SOME APPALLING SCENES IN THE SURGEONS'
How the Wounded Looked and Acted and Suffered as
They Reached the Operating Table. '
The following vivid and horrifying
description of modem warfare is re
printed from Emile Zola's great work
on the Franco-Prussian war, "The
Downfall." Forty-four years ago, on
August 2, the first blow was struck in
the last great European conflict, the
Franco-Prussian war of 1870-71. Zola
has been called the greatest descrip
tive writer on war subjects that ever
lived. Will these scenes be redoubled
a hundred times in the present war?
The following is a description of the
scene when the wounded were
brought in after a big battle in that
It was a sight to move the most
callous to behold the unloading of
those poor wretches, some with
greenish pallor on their face; others
suffused with the purple hue that de
notes congestion; many were in a
state of coma, others uttered piercing
cries of anguish; some there were
who, in their semi-conscious condi
tion, yielded themselves to the arms
of the attendants with a look of deep
est terror in their eyes, while a few,
the minute a hand was laid on them,
died of the consequent shock.
They continued to arrive in such
numbers that soon every bed in the
vast apartment would have its occu
pant, and Major Bouroche had given
orders to make use of the straw that
had heen spread thickly upon the
floor at one end. He and his assist
ants had thus far been able to attend
to all the cases with reasonable
promptness; he had requested Mme.
Delaherche to furnish him with an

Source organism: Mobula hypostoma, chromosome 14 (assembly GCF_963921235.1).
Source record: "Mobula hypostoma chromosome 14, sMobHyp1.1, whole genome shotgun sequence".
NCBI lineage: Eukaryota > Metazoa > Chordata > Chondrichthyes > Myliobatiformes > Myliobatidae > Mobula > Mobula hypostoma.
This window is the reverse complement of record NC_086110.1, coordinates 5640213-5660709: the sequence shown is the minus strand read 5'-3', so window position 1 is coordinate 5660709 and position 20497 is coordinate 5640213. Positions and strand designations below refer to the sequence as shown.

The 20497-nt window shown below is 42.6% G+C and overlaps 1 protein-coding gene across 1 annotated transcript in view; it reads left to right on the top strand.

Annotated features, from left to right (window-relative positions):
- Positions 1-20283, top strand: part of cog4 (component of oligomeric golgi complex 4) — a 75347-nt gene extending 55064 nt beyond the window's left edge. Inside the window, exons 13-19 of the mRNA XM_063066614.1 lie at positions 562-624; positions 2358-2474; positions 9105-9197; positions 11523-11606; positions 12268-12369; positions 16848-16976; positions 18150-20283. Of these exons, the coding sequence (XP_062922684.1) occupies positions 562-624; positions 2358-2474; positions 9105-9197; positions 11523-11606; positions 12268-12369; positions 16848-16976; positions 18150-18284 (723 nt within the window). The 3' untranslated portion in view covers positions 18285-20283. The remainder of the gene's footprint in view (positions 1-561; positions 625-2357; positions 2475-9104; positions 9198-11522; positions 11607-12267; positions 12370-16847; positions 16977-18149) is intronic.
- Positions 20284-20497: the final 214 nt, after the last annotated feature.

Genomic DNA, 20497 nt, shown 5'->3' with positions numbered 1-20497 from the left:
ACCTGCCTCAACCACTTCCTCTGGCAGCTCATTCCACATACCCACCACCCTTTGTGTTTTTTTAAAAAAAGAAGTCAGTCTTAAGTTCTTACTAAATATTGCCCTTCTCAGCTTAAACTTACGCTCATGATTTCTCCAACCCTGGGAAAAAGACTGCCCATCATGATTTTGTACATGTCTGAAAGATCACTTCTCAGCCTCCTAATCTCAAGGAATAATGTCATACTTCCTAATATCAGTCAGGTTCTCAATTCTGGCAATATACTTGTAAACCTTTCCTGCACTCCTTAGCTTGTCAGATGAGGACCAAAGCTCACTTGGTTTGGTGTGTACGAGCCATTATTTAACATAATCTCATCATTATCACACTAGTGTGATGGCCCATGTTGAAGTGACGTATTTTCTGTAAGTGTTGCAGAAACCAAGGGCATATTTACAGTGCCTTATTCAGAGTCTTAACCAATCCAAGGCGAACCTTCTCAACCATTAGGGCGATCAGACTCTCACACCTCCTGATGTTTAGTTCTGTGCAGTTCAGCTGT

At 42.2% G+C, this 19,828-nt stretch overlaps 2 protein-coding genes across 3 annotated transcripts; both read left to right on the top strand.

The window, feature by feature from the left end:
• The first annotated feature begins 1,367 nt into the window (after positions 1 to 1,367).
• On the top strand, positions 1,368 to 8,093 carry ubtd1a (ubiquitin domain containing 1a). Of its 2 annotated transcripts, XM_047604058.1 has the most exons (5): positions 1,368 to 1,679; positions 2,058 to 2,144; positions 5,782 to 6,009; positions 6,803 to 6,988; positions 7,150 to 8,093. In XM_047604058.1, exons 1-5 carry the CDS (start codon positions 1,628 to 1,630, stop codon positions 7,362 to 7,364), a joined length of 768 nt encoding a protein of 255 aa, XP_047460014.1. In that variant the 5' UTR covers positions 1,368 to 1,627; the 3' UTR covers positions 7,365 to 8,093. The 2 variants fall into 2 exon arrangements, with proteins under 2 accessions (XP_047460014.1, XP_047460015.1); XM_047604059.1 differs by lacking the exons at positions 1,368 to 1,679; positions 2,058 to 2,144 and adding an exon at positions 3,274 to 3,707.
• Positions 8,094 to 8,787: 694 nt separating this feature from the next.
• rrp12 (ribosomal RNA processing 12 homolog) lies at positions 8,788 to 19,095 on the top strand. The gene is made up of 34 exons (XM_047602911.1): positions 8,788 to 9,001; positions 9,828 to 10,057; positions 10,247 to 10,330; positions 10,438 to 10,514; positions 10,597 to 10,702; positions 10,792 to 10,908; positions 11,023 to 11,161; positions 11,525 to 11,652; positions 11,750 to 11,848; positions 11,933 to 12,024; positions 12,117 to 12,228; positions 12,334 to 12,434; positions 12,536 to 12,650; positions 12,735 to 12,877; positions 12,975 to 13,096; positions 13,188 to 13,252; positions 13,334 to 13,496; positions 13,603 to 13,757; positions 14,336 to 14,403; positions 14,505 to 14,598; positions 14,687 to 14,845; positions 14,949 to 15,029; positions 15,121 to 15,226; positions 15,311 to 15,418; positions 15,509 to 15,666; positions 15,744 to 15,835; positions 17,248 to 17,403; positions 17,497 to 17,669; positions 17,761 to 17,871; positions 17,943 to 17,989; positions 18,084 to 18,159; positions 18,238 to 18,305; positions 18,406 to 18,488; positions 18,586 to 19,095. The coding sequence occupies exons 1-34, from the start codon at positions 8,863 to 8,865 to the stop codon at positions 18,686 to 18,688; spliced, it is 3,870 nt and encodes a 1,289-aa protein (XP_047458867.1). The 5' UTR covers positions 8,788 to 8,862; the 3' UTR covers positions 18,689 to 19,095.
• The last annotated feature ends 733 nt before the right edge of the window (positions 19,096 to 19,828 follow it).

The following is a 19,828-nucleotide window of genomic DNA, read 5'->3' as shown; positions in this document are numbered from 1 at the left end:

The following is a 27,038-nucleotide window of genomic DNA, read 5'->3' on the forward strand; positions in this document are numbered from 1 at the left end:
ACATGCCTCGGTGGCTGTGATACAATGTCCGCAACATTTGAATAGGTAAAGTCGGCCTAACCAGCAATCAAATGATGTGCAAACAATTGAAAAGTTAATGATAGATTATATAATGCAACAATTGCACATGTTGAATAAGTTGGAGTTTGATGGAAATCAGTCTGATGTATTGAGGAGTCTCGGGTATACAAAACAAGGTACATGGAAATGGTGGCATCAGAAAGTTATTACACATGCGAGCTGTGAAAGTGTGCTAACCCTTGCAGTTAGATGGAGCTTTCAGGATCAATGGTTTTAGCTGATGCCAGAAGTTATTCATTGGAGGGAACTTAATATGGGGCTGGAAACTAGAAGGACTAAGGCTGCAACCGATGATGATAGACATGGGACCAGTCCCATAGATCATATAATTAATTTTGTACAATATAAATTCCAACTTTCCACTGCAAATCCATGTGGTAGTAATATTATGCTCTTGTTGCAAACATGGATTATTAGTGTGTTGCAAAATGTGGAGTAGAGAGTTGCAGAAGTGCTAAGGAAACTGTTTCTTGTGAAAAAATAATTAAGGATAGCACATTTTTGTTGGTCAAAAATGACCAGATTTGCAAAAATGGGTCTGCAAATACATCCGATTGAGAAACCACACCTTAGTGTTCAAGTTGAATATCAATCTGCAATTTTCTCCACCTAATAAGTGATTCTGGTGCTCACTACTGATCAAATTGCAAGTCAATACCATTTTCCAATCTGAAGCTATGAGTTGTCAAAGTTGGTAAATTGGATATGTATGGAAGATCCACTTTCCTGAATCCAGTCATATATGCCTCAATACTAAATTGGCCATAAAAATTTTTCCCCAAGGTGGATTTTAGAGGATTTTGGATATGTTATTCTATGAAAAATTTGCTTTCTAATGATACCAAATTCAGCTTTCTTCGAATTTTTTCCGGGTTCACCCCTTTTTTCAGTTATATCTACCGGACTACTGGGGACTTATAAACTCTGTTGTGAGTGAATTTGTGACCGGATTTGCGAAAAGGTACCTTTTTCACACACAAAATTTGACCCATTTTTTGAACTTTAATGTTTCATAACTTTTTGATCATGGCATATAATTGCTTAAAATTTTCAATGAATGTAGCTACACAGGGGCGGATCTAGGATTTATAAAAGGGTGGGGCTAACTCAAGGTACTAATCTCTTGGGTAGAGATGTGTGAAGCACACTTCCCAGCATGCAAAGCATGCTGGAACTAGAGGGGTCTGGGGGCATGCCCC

other table, with mattress and oilcloth
cover, for the shed where he had
established his operating room. i
The assistant would thrust a nap- 5
kin saturated with chloroform to the
patient's nostrils, the keen knife
flashed in the air, there was the faint
rasping of the saw, barely audible,
the blood spurted in short, sharp jets
that were checked immediately.
As soon as one subject had been
operated on another was brought in,
and they followed one another In
such quick succession that there was
barely time to pass a sponge over
the protecting oilcloth.
At the extremity of the grass plot,
screened from sight by a clump of
lilac bushes, they had set up a kind
of morgue whither they carried the
bodies of the dead, which were re
moved from the beds without a mo
ment's delay in order to make room
for the living, and this receptacle also
served to receive the amputated legs
and arms of the victims.
In the vast drying-room, the wide
door of which was standing open, not
only was every bed occupied, but
there was no more room upon the lit
ter that had been shaken down on
the floor at the end of the apartment.
They were commencing to strew
straw in the spaces between the beds,
the wounded were, crowded together
so closely that they were in contact
Already there were more than two
hundred patients there, and more
were arriving constantly; through the
lofty windows the pitiless white day
light streamed in upon that aggre-r
gation of suffering humanity.
Now and then an unguarded move
ment elicited an involuntary cry of
The death-rattle rose on .the warm,.,
Down the room a low, mournful.
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